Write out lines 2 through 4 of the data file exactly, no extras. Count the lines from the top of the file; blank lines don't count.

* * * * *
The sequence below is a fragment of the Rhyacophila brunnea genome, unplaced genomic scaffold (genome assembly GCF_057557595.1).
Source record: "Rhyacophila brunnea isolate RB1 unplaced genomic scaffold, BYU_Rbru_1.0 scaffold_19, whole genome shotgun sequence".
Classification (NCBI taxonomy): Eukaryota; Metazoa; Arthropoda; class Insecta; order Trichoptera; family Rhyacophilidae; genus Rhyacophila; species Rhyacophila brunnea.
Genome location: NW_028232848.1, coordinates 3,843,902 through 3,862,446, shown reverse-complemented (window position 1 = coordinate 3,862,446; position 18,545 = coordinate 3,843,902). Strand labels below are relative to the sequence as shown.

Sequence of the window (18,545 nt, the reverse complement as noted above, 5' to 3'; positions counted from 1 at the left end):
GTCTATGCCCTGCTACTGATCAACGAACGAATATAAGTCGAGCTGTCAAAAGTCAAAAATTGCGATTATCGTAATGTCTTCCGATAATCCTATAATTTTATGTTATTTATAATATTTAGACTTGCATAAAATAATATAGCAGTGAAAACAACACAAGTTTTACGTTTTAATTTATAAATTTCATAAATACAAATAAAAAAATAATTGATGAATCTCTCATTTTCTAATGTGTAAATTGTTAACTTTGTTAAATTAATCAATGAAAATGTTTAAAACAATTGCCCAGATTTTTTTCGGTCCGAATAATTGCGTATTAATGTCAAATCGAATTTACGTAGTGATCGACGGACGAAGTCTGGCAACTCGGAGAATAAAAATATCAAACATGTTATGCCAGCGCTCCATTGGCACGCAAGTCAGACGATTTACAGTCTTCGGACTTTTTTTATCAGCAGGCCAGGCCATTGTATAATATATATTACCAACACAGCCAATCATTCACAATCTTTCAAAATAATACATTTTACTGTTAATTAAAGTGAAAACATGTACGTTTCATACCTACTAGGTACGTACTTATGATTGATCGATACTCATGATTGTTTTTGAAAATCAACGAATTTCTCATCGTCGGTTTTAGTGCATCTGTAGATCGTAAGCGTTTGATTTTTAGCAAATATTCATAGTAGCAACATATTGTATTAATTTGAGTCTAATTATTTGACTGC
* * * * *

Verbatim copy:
Source record: "Rhyacophila brunnea isolate RB1 unplaced genomic scaffold, BYU_Rbru_1.0 scaffold_19, whole genome shotgun sequence".
Classification (NCBI taxonomy): Eukaryota; Metazoa; Arthropoda; class Insecta; order Trichoptera; family Rhyacophilidae; genus Rhyacophila; species Rhyacophila brunnea.
Genome location: NW_028232848.1, coordinates 3,843,902 through 3,862,446, shown reverse-complemented (window position 1 = coordinate 3,862,446; position 18,545 = coordinate 3,843,902). Strand labels below are relative to the sequence as shown.